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Under Water, Over Land
Tools & Techniques for Nature, Outdoors, Wildlife & Underwater Videography.


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Old November 1st, 2006, 09:10 AM   #31
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ok so here's another question: I am going to be shooting some snowboard and skiing stuff this winter and next , and I need to get the best lens that will get out the furthest fo SD.
It will be used with the XL2, I would love to use the 2X etender, but if I can't that fine as well. Some of what I am shooting will not allow me to be close, we are trying to get full runs, (top to bottom). I will be shooting with 2 cameras, one for the close ups and one pulled back to cut back and forth from.
Has anyone had any experience doing this type of shooting?
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Old November 1st, 2006, 09:11 AM   #32
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when you add the 2x, the focus zone becomes razor-thin, too thin, probably for shooting birds completely in focus. depending on your aperture, the DOF can be so shallow that you can, say, have just the eyes and beak in the foreground in focus, and the rest will be out of focus. you can't shoot a wide-open shutter. close it up and see if that helps. that shallow DOF is cool for photography, where you might have the face sharply focused and the body behind blurred, but it doesn't work for video, which just looks out-of-focus because the image is moving and the photographically-desired bokeh effect is spoiled. these are photographic lenses that you're using, used to deliver these effects, but it doesn't always translate to good video.

interesting discussion, guys. i always like these long lens fireside chats.
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Old November 1st, 2006, 09:23 AM   #33
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Canon make the 1.6X converter (extender) for the XL cameras, although I've heard mixed reviews of performance with the 16X and 20X lenses, but its probably the best quality you are going to get combined with the 20X lens.

http://www.dvinfo.net/canonxl2/articles/article10.php

As far as converters go (with non XL lenses), it is best to stick with 1.4X to maintain quality and some, like the Nikkor TC-14C matched with the 300mm f/2 and 500mm f/4 provides amazing quality that his impossible to judge compared to the prime lens alone (although such converters are very rare). Easier to find is the TC-14B that provides high quality performance with telephoto lenses. The newer TC-14E provides even better performance. Some 2X converters do provide good performance, such as the TC-20E.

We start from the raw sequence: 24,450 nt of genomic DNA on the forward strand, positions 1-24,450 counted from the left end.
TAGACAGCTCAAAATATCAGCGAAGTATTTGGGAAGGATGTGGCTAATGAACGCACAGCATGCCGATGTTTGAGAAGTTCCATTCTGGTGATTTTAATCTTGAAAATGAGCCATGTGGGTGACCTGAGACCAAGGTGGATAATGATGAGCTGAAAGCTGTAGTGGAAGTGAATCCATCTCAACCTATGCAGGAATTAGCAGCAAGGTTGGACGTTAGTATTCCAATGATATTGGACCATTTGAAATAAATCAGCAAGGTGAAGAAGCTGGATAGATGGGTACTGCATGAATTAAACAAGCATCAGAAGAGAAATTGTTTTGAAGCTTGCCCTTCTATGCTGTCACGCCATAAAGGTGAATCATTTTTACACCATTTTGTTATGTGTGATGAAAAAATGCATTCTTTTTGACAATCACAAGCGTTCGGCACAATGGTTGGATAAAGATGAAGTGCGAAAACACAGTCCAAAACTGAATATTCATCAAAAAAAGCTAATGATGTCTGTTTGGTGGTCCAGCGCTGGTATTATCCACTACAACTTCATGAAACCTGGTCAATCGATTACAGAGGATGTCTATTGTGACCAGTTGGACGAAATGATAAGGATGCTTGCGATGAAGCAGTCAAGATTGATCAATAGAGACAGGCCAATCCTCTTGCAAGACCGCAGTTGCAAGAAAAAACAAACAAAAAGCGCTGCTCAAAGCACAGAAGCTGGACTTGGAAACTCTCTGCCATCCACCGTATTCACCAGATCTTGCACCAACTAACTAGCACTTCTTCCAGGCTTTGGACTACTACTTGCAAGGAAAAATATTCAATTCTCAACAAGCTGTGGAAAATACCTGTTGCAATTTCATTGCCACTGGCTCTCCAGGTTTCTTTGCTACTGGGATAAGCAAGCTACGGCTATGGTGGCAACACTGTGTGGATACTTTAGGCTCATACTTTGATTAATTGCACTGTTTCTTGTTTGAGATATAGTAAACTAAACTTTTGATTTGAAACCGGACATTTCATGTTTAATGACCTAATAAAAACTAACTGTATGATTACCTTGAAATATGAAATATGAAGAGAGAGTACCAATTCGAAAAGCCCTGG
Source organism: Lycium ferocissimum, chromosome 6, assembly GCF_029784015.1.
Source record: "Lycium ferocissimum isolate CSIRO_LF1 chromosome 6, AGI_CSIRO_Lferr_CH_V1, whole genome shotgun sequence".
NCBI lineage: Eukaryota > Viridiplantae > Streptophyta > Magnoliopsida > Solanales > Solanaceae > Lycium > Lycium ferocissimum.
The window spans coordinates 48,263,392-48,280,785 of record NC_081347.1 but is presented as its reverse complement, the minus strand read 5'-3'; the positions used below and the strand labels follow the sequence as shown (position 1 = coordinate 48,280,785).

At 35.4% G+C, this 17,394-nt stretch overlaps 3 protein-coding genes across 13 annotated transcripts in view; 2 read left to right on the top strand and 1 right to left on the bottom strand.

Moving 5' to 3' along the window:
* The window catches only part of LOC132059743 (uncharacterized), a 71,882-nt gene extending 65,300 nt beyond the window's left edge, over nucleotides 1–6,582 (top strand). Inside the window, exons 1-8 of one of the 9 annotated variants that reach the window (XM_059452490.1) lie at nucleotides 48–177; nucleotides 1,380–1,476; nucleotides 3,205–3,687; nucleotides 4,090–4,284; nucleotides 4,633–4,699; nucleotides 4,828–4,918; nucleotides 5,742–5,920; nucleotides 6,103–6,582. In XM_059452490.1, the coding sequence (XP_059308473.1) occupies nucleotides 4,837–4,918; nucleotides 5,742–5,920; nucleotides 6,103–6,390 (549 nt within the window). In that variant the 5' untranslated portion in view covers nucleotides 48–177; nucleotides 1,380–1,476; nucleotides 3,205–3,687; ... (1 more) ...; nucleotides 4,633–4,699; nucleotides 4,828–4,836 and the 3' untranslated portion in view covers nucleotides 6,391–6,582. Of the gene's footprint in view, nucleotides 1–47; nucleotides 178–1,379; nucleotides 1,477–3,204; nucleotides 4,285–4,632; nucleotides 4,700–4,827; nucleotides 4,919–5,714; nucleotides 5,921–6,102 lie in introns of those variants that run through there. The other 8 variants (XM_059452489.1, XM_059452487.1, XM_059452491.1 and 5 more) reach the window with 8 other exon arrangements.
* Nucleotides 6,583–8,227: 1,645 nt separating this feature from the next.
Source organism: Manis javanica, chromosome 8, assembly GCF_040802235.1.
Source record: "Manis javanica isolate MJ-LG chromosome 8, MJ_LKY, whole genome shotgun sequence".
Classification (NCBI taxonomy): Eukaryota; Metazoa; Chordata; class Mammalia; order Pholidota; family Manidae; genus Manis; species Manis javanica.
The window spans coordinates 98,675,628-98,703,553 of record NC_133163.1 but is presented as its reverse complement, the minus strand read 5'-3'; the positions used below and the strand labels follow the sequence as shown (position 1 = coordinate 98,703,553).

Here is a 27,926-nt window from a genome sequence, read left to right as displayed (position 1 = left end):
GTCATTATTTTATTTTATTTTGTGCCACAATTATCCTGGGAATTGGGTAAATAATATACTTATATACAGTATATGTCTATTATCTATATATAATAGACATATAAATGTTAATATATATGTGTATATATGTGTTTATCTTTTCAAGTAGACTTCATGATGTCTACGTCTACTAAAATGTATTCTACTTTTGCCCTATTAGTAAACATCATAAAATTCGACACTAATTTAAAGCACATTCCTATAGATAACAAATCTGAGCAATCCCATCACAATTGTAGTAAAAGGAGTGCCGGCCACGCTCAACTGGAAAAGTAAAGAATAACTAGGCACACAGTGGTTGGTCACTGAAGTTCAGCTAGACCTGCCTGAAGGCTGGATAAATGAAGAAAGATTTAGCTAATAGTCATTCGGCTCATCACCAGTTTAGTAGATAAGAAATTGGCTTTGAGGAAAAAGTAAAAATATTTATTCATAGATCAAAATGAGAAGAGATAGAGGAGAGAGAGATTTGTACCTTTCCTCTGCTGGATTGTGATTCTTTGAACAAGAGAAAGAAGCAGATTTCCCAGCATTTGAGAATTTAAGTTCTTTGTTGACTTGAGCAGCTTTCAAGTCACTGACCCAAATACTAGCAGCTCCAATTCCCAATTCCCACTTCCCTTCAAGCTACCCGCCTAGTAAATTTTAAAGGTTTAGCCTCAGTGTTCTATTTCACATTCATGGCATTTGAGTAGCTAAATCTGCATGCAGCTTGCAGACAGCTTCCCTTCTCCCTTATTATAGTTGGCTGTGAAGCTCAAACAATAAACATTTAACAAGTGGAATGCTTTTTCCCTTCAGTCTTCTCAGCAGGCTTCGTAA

I haven't tried the latest Canon 1.4X II converter, but it should match well with the 200mm, 300mm, 400mm, 500mm and 600mm L class lenses:

http://www.the-digital-picture.com/R...er-Review.aspx
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Old November 1st, 2006, 09:47 AM   #34
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are l class lens the Prime lens?
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Old November 1st, 2006, 12:00 PM   #35
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Quote:
Originally Posted by Chris Fritsche
are l class lens the Prime lens?
What I mean is that the prime lens alone (prime as in the main fixed non-zoom lens in use) gives the best performance, but that some top-class matched converters bayoneted together with the prime fixed lenses can provide image quality that is hard to distinguish from the performance of the prime lens alone. This is rare however, and most converters will deteriorate the image enough to be easily seen in both stills and video footage.
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Old November 1st, 2006, 12:16 PM   #36
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So the best bet is to not shot with any extenders, (if I want the best possible picture)? I would rather have quality first, so I applied the settings that were posted earlier, what settings are you guys using for "snow"?
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Old November 1st, 2006, 06:25 PM   #37